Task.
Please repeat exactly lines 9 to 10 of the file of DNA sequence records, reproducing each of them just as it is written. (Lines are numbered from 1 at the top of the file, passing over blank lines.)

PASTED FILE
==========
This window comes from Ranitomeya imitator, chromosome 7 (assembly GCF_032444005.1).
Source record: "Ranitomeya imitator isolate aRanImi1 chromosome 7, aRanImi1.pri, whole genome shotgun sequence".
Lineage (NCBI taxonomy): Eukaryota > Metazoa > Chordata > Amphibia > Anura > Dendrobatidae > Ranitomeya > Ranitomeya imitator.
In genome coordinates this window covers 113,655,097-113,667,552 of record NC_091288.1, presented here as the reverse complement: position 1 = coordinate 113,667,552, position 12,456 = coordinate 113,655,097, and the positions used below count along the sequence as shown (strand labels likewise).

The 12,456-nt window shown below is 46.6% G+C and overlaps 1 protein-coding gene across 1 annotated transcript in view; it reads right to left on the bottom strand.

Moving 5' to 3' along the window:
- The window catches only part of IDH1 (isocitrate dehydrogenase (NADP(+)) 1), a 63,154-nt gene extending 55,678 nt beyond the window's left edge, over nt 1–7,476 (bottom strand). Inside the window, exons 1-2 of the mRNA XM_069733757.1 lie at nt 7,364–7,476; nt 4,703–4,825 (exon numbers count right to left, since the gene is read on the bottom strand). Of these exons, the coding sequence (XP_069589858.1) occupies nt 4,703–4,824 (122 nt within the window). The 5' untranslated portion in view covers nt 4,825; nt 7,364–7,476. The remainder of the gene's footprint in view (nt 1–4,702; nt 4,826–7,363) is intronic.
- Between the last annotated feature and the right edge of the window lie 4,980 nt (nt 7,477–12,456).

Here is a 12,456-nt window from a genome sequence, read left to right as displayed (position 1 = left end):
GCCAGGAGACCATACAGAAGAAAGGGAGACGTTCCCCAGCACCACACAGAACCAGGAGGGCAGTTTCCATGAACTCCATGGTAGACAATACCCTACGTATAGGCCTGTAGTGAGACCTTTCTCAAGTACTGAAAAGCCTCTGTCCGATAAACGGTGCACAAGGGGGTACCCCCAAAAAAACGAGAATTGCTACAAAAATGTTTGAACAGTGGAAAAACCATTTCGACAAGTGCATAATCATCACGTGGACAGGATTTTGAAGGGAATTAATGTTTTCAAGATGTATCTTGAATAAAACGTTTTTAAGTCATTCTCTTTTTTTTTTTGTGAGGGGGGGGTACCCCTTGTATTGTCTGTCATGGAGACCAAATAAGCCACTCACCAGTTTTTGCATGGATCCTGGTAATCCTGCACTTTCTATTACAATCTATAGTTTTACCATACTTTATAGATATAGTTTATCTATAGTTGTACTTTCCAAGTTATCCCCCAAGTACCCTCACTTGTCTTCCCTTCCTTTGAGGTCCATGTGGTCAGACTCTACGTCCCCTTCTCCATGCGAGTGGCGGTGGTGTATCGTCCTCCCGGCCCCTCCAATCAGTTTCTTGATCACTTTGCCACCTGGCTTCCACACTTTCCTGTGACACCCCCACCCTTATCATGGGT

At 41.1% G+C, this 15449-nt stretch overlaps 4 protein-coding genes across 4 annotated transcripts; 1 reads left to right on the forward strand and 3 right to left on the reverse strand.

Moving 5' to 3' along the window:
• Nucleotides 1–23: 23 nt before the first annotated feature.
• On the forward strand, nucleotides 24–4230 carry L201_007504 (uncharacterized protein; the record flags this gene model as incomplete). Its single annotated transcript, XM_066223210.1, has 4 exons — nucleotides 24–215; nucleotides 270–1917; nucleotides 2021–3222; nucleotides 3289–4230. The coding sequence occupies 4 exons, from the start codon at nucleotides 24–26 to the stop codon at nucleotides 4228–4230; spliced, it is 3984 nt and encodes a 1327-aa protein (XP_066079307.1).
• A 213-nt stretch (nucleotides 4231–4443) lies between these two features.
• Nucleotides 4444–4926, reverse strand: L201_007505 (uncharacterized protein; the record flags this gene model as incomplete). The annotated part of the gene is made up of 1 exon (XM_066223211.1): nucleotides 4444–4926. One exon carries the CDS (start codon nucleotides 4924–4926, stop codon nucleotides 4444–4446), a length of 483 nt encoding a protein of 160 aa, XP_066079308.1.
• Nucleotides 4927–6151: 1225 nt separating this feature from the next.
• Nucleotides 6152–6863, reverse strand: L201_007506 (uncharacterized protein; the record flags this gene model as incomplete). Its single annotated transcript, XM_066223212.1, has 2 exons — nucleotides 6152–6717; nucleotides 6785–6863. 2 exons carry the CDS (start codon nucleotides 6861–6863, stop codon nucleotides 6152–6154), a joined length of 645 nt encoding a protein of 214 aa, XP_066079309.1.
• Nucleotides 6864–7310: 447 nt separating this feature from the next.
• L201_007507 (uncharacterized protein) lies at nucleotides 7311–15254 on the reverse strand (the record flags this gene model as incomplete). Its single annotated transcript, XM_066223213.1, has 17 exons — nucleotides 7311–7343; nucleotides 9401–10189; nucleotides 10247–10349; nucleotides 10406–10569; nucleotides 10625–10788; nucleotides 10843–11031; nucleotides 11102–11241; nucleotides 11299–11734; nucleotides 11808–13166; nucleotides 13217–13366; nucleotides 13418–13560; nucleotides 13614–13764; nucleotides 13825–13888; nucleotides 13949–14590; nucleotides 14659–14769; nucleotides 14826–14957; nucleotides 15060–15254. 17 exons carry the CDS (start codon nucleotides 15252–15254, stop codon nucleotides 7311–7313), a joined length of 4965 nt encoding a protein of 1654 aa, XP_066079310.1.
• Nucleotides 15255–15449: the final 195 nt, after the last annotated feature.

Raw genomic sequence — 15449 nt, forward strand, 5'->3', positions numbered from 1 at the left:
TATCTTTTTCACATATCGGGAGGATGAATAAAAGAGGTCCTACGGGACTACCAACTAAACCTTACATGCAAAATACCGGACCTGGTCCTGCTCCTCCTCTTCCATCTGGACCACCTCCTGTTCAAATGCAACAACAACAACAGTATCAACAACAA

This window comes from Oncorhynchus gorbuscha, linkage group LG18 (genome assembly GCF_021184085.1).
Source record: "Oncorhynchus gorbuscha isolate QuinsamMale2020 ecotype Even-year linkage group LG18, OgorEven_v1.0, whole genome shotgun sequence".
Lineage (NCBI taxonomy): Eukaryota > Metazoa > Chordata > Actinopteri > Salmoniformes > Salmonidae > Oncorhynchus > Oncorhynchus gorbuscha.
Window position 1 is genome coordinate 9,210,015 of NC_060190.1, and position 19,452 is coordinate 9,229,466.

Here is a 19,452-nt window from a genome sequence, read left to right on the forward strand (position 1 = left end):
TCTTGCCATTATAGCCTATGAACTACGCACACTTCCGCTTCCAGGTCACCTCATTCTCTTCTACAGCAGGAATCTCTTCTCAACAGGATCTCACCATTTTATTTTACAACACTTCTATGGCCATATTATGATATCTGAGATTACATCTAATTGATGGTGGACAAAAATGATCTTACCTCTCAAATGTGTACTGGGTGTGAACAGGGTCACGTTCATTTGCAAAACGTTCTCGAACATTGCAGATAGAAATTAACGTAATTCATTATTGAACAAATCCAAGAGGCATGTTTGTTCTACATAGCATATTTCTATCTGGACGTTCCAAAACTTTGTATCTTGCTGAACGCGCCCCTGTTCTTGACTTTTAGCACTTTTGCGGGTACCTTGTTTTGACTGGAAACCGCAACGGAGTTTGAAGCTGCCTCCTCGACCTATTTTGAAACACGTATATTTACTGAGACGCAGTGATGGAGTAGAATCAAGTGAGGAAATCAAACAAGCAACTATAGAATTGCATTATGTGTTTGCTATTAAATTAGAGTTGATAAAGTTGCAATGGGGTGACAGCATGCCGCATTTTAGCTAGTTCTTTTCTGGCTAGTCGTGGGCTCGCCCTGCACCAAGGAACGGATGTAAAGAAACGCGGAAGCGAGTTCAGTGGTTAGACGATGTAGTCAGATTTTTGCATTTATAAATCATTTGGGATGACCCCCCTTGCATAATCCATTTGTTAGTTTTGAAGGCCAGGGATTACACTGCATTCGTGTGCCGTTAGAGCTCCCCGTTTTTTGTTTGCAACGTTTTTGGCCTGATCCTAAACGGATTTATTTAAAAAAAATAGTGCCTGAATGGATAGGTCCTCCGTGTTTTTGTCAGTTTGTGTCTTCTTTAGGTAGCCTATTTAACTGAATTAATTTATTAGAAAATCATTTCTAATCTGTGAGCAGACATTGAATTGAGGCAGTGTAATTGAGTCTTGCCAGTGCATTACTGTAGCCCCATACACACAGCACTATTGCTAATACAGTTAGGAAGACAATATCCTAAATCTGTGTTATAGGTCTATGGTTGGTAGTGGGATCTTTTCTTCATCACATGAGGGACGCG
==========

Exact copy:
Here is a 12,456-nt window from a genome sequence, read left to right as displayed (position 1 = left end):
GCCAGGAGACCATACAGAAGAAAGGGAGACGTTCCCCAGCACCACACAGAACCAGGAGGGCAGTTTCCATGAACTCCATGGTAGACAATACCCTACGTATAGGCCTGTAGTGAGACCTTTCTCAAGTACTGAAAAGCCTCTGTCCGATAAACGGTGCACAAGGGGGTACCCCCAAAAAAACGAGAATTGCTACAAAAATGTTTGAACAGTGGAAAAACCATTTCGACAAGTGCATAATCATCACGTGGACAGGATTTTGAAGGGAATTAATGTTTTCAAGATGTATCTTGAATAAAACGTTTTTAAGTCATTCTCTTTTTTTTTTTGTGAGGGGGGGGTACCCCTTGTATTGTCTGTCATGGAGACCAAATAAGCCACTCACCAGTTTTTGCATGGATCCTGGTAATCCTGCACTTTCTATTACAATCTATAGTTTTACCATACTTTATAGATATAGTTTATCTATAGTTGTACTTTCCAAGTTATCCCCCAAGTACCCTCACTTGTCTTCCCTTCCTTTGAGGTCCATGTGGTCAGACTCTACGTCCCCTTCTCCATGCGAGTGGCGGTGGTGTATCGTCCTCCCGGCCCCTCCAATCAGTTTCTTGATCACTTTGCCACCTGGCTTCCACACTTTCCTGTGACACCCCCACCCTTATCATGGGT